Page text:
The Conservation of Chait

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One of the fundamental laws of political punditry is that for every post praising Jon Chait on domestic issues, an equal and oppose post must attack his views on foreign policy. To wit, his TRB column about Bill Kristol's shameful and dishonest attacks on TNR and its editors. His critique is sound, but his framing of the issue is way off. Here's the first graf:

It's hard to believe that, not so long ago, neoconservative foreign policy thinking overflowed with ideas and idealism. The descent has been steep, and nowhere is it more apparent than in the pages of The Weekly Standard--particularly in William Kristol's editorials, which have come to consist of stubborn denials of any bad news, diatribes about internal enemies, and harangues against the cowardice of Republican dissenters.

And here's the penultimate one:

There was a time when neoconservatives sought to hold the moral and intellectual high ground. There was some- thing inspiring in their vision of America as a different kind of superpower--a liberal hegemon deploying its might on behalf of subjugated peoples, rather than mere self-interest. As the Iraq war has curdled, the idealism and liberalism have drained out of the neoconservative vision. What remains is a noxious residue of bullying militarism. Kristol's arguments are merely the same pro-war arguments that have been used historically by right-wing parties throughout the world: Complexity is weakness, dissent is treason, willpower determines all.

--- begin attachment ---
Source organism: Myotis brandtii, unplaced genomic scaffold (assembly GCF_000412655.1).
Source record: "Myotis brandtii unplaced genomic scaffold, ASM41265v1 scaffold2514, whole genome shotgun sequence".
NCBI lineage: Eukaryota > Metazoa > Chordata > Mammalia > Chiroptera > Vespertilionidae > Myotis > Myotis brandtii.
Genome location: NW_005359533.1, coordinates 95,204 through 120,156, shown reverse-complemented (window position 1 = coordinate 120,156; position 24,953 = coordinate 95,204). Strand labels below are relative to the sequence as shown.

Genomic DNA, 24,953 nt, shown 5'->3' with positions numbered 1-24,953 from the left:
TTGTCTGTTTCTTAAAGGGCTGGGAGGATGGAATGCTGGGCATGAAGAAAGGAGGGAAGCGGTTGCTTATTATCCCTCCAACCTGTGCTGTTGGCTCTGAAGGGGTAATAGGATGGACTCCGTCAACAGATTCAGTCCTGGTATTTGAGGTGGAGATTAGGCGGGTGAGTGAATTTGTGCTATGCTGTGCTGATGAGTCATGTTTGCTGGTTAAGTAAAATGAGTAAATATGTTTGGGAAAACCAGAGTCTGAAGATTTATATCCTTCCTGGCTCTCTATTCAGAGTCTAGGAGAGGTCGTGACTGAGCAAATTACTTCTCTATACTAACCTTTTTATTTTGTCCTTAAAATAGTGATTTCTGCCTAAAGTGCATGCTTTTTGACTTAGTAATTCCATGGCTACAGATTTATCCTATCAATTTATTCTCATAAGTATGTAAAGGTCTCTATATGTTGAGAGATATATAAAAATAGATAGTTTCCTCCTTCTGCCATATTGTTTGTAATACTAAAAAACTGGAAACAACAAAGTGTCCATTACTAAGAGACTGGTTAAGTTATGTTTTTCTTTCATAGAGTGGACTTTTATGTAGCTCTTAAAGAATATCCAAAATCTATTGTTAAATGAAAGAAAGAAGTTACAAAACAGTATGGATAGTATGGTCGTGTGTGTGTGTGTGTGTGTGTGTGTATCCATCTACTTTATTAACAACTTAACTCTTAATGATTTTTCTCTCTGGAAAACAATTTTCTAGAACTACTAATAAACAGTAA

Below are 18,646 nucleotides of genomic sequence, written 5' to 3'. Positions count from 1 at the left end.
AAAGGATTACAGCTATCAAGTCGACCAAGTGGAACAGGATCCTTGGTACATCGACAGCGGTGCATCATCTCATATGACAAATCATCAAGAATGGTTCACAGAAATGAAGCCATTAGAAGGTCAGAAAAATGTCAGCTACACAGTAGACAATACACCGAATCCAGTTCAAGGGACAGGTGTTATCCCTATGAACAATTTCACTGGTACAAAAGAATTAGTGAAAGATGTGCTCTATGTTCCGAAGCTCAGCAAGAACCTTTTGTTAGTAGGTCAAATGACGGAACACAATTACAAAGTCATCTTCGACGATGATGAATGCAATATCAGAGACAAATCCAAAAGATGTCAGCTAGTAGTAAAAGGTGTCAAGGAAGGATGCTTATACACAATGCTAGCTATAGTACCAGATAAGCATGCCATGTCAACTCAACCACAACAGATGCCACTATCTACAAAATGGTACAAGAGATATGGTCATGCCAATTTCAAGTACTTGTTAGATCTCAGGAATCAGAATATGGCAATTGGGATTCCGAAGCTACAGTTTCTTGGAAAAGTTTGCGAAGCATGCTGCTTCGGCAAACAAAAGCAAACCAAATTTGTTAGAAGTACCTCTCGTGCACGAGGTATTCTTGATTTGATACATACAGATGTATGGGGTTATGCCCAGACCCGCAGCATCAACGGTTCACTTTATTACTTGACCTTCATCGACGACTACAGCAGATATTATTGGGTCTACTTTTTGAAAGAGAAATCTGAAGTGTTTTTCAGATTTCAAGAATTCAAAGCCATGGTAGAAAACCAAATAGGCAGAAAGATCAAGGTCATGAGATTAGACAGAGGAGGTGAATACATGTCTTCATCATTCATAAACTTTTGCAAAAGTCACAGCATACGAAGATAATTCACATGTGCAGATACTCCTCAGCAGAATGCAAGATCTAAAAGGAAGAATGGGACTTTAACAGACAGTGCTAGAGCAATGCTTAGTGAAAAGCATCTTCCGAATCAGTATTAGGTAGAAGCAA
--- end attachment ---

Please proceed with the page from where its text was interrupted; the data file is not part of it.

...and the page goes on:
But this is silly -- neither Kristol nor The Weekly Standard has changed. It's just that The New Republic used to join up with neoconservatives to bully people who disagree with its foreign policy views and now TNR is being bullied. It wasn't The Weekly Standard that this article calling John Mearsheimer and Steven Walt un-American. Nor was in The Weekly Standard that published this article about how liberals don't want to invade Iraq because they don't like advancing America's interests. Nor was it The Weekly Standard that analogized MoveOn to Stalin-controlled Communist agents.

Seeing criticism of Kristol's tactics is great, but this is just a new target not a new game for Kristol.

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Matthew Yglesias is a former writer and editor at The Atlantic.

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